Austin Seraphin, 36, is a Philadelphia-based accessibility consultant, a volunteer museum docent and a computer programmer. He has been blind since birth — but now he can “see” with a technique known as echolocation.
“By making a simple tongue click, I can actually see visual forms around me,” Seraphin says. “Seeing through sound, instead of seeing through light.”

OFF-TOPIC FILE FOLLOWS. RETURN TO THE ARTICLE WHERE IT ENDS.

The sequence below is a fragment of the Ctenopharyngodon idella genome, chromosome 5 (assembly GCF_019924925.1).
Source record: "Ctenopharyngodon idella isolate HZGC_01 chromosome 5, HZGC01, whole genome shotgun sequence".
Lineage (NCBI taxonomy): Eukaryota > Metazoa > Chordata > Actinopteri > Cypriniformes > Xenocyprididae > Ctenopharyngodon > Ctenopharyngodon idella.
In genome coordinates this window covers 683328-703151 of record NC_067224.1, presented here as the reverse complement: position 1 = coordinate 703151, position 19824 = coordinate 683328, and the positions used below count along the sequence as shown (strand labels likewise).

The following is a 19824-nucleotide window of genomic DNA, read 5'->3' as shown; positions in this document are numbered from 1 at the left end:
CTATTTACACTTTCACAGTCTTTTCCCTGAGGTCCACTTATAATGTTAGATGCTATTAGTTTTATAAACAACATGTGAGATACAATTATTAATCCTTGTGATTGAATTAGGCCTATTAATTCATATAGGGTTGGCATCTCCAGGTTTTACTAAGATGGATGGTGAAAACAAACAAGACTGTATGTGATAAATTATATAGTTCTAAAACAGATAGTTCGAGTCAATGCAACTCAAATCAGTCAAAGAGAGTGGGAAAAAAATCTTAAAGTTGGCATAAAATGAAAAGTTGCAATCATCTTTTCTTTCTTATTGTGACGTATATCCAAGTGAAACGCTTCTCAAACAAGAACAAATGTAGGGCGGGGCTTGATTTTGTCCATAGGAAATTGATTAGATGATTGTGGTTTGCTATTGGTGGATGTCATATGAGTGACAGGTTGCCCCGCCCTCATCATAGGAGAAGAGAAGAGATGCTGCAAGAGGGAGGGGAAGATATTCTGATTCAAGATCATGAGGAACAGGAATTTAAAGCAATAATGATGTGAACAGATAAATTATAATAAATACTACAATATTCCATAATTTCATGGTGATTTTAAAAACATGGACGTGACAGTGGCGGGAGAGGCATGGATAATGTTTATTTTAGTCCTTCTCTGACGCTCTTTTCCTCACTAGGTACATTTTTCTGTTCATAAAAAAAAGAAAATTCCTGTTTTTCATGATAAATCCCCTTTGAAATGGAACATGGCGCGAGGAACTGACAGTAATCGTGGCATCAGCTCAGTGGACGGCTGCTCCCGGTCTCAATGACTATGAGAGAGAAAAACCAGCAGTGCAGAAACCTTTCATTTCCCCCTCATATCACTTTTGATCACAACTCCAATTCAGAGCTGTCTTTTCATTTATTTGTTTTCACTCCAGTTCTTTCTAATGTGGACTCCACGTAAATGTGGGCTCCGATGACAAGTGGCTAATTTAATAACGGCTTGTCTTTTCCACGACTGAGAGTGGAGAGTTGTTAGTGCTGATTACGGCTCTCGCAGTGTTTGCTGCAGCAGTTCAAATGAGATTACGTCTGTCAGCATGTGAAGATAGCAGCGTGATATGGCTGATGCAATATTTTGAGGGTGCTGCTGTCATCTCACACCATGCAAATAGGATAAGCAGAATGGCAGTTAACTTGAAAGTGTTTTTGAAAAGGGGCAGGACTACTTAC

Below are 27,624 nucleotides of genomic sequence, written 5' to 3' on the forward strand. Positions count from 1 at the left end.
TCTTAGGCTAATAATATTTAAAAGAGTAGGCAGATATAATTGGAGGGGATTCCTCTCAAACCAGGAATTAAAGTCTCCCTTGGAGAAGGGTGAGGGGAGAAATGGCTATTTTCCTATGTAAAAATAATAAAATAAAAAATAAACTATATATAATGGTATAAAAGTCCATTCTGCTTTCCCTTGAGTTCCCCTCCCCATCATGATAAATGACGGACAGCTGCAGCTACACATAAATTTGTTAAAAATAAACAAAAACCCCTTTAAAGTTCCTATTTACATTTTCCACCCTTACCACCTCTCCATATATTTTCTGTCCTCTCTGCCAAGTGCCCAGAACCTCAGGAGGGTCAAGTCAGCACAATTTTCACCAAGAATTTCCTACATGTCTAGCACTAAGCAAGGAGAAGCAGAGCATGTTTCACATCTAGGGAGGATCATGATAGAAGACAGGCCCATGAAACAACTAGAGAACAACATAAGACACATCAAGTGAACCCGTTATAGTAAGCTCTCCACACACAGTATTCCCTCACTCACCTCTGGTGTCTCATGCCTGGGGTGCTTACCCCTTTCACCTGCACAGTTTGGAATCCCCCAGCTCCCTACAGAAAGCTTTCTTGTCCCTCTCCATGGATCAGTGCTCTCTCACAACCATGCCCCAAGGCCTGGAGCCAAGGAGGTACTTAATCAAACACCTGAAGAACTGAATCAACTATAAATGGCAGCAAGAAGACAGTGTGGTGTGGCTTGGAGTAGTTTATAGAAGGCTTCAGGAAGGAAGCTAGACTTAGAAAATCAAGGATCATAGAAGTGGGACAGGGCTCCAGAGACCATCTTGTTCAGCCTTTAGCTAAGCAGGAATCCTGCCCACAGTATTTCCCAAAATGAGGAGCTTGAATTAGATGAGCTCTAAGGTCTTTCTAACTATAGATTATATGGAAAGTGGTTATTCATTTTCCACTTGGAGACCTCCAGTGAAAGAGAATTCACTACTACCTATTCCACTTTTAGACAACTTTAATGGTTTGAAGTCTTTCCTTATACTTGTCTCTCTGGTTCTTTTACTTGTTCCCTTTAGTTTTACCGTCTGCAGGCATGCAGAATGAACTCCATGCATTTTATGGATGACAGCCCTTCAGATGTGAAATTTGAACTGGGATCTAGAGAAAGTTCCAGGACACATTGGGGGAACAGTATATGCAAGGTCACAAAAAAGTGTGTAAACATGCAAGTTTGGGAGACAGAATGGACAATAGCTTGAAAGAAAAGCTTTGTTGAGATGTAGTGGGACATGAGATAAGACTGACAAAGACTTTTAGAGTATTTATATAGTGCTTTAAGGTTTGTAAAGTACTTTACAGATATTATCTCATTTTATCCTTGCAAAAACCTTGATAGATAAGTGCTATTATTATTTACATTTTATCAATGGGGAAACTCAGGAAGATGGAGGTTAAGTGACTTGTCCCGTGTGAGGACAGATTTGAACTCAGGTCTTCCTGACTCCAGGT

Echolocation is not yet widely used in the blind community. There’s only one group, World Access for the Blind, that teaches the technique.